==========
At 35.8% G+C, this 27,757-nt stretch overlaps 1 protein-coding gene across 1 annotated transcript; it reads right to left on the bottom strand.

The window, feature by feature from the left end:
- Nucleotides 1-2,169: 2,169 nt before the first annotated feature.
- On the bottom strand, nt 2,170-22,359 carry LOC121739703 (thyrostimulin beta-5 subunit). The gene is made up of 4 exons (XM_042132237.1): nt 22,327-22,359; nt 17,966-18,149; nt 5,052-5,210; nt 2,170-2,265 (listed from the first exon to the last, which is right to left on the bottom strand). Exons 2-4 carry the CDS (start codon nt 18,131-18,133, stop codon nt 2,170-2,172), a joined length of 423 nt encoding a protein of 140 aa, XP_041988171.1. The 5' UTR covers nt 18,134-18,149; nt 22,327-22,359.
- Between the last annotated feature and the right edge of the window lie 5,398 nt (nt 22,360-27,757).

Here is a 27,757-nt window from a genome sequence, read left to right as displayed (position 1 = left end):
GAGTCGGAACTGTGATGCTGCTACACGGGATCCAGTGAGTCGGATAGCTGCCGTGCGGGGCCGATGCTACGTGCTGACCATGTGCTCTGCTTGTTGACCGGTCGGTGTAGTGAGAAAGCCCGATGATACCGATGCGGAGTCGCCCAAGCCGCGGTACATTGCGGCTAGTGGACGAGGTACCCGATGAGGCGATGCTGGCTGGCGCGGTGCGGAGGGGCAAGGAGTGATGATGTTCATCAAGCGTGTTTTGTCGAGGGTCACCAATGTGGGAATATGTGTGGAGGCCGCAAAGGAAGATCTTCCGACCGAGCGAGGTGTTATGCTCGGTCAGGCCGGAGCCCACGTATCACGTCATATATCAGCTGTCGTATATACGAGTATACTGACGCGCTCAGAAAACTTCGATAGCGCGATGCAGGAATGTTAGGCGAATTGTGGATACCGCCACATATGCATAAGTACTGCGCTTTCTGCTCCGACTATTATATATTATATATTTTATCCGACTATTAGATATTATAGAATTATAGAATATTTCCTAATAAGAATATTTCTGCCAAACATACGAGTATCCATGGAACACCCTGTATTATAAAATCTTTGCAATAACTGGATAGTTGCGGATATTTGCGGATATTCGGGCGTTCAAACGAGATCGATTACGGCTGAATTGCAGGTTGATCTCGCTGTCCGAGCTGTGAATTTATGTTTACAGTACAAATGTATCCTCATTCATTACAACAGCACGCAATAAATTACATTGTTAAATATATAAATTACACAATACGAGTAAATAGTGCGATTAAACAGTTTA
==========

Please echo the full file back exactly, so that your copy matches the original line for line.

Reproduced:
At 35.8% G+C, this 27,757-nt stretch overlaps 1 protein-coding gene across 1 annotated transcript; it reads right to left on the bottom strand.

The window, feature by feature from the left end:
- Nucleotides 1-2,169: 2,169 nt before the first annotated feature.
- On the bottom strand, nt 2,170-22,359 carry LOC121739703 (thyrostimulin beta-5 subunit). The gene is made up of 4 exons (XM_042132237.1): nt 22,327-22,359; nt 17,966-18,149; nt 5,052-5,210; nt 2,170-2,265 (listed from the first exon to the last, which is right to left on the bottom strand). Exons 2-4 carry the CDS (start codon nt 18,131-18,133, stop codon nt 2,170-2,172), a joined length of 423 nt encoding a protein of 140 aa, XP_041988171.1. The 5' UTR covers nt 18,134-18,149; nt 22,327-22,359.
- Between the last annotated feature and the right edge of the window lie 5,398 nt (nt 22,360-27,757).

Here is a 27,757-nt window from a genome sequence, read left to right as displayed (position 1 = left end):
GAGTCGGAACTGTGATGCTGCTACACGGGATCCAGTGAGTCGGATAGCTGCCGTGCGGGGCCGATGCTACGTGCTGACCATGTGCTCTGCTTGTTGACCGGTCGGTGTAGTGAGAAAGCCCGATGATACCGATGCGGAGTCGCCCAAGCCGCGGTACATTGCGGCTAGTGGACGAGGTACCCGATGAGGCGATGCTGGCTGGCGCGGTGCGGAGGGGCAAGGAGTGATGATGTTCATCAAGCGTGTTTTGTCGAGGGTCACCAATGTGGGAATATGTGTGGAGGCCGCAAAGGAAGATCTTCCGACCGAGCGAGGTGTTATGCTCGGTCAGGCCGGAGCCCACGTATCACGTCATATATCAGCTGTCGTATATACGAGTATACTGACGCGCTCAGAAAACTTCGATAGCGCGATGCAGGAATGTTAGGCGAATTGTGGATACCGCCACATATGCATAAGTACTGCGCTTTCTGCTCCGACTATTATATATTATATATTTTATCCGACTATTAGATATTATAGAATTATAGAATATTTCCTAATAAGAATATTTCTGCCAAACATACGAGTATCCATGGAACACCCTGTATTATAAAATCTTTGCAATAACTGGATAGTTGCGGATATTTGCGGATATTCGGGCGTTCAAACGAGATCGATTACGGCTGAATTGCAGGTTGATCTCGCTGTCCGAGCTGTGAATTTATGTTTACAGTACAAATGTATCCTCATTCATTACAACAGCACGCAATAAATTACATTGTTAAATATATAAATTACACAATACGAGTAAATAGTGCGATTAAACAGTTTA